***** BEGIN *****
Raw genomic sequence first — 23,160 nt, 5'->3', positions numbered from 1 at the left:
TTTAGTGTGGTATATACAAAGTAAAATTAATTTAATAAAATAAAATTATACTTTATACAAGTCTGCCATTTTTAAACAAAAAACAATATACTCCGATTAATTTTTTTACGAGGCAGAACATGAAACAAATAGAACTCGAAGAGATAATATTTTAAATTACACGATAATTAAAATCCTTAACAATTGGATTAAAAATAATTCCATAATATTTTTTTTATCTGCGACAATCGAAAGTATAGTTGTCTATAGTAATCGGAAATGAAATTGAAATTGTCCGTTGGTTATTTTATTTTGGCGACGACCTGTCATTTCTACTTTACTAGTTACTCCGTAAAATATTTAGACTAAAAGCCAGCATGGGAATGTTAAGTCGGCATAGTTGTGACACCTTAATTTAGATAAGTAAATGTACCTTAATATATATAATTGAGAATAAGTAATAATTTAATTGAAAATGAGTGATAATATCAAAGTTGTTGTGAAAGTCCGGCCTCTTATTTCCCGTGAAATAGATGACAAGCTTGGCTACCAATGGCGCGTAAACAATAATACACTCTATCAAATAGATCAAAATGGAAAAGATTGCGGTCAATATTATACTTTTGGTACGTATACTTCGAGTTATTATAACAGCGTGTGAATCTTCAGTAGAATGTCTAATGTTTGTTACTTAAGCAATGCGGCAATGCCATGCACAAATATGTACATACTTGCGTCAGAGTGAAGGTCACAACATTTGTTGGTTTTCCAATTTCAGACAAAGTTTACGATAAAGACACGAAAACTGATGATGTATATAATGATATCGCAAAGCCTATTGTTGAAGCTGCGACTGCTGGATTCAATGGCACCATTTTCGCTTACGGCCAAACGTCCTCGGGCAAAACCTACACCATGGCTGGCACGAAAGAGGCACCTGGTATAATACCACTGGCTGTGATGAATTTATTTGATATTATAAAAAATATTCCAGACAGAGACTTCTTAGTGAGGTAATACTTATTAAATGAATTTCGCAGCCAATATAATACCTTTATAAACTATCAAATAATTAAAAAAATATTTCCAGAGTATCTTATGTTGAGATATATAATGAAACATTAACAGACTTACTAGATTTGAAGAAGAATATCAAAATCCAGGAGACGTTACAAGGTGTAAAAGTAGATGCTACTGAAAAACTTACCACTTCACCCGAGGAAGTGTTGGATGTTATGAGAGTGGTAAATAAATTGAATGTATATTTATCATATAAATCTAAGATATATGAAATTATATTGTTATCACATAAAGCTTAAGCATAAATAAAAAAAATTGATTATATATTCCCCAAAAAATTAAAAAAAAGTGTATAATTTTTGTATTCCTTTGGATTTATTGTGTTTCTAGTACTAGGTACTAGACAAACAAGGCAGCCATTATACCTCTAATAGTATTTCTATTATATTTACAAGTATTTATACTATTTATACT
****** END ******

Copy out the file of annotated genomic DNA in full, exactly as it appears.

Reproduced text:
Raw genomic sequence first — 23,160 nt, 5'->3', positions numbered from 1 at the left:
TTTAGTGTGGTATATACAAAGTAAAATTAATTTAATAAAATAAAATTATACTTTATACAAGTCTGCCATTTTTAAACAAAAAACAATATACTCCGATTAATTTTTTTACGAGGCAGAACATGAAACAAATAGAACTCGAAGAGATAATATTTTAAATTACACGATAATTAAAATCCTTAACAATTGGATTAAAAATAATTCCATAATATTTTTTTTATCTGCGACAATCGAAAGTATAGTTGTCTATAGTAATCGGAAATGAAATTGAAATTGTCCGTTGGTTATTTTATTTTGGCGACGACCTGTCATTTCTACTTTACTAGTTACTCCGTAAAATATTTAGACTAAAAGCCAGCATGGGAATGTTAAGTCGGCATAGTTGTGACACCTTAATTTAGATAAGTAAATGTACCTTAATATATATAATTGAGAATAAGTAATAATTTAATTGAAAATGAGTGATAATATCAAAGTTGTTGTGAAAGTCCGGCCTCTTATTTCCCGTGAAATAGATGACAAGCTTGGCTACCAATGGCGCGTAAACAATAATACACTCTATCAAATAGATCAAAATGGAAAAGATTGCGGTCAATATTATACTTTTGGTACGTATACTTCGAGTTATTATAACAGCGTGTGAATCTTCAGTAGAATGTCTAATGTTTGTTACTTAAGCAATGCGGCAATGCCATGCACAAATATGTACATACTTGCGTCAGAGTGAAGGTCACAACATTTGTTGGTTTTCCAATTTCAGACAAAGTTTACGATAAAGACACGAAAACTGATGATGTATATAATGATATCGCAAAGCCTATTGTTGAAGCTGCGACTGCTGGATTCAATGGCACCATTTTCGCTTACGGCCAAACGTCCTCGGGCAAAACCTACACCATGGCTGGCACGAAAGAGGCACCTGGTATAATACCACTGGCTGTGATGAATTTATTTGATATTATAAAAAATATTCCAGACAGAGACTTCTTAGTGAGGTAATACTTATTAAATGAATTTCGCAGCCAATATAATACCTTTATAAACTATCAAATAATTAAAAAAATATTTCCAGAGTATCTTATGTTGAGATATATAATGAAACATTAACAGACTTACTAGATTTGAAGAAGAATATCAAAATCCAGGAGACGTTACAAGGTGTAAAAGTAGATGCTACTGAAAAACTTACCACTTCACCCGAGGAAGTGTTGGATGTTATGAGAGTGGTAAATAAATTGAATGTATATTTATCATATAAATCTAAGATATATGAAATTATATTGTTATCACATAAAGCTTAAGCATAAATAAAAAAAATTGATTATATATTCCCCAAAAAATTAAAAAAAAGTGTATAATTTTTGTATTCCTTTGGATTTATTGTGTTTCTAGTACTAGGTACTAGACAAACAAGGCAGCCATTATACCTCTAATAGTATTTCTATTATATTTACAAGTATTTATACTATTTATACT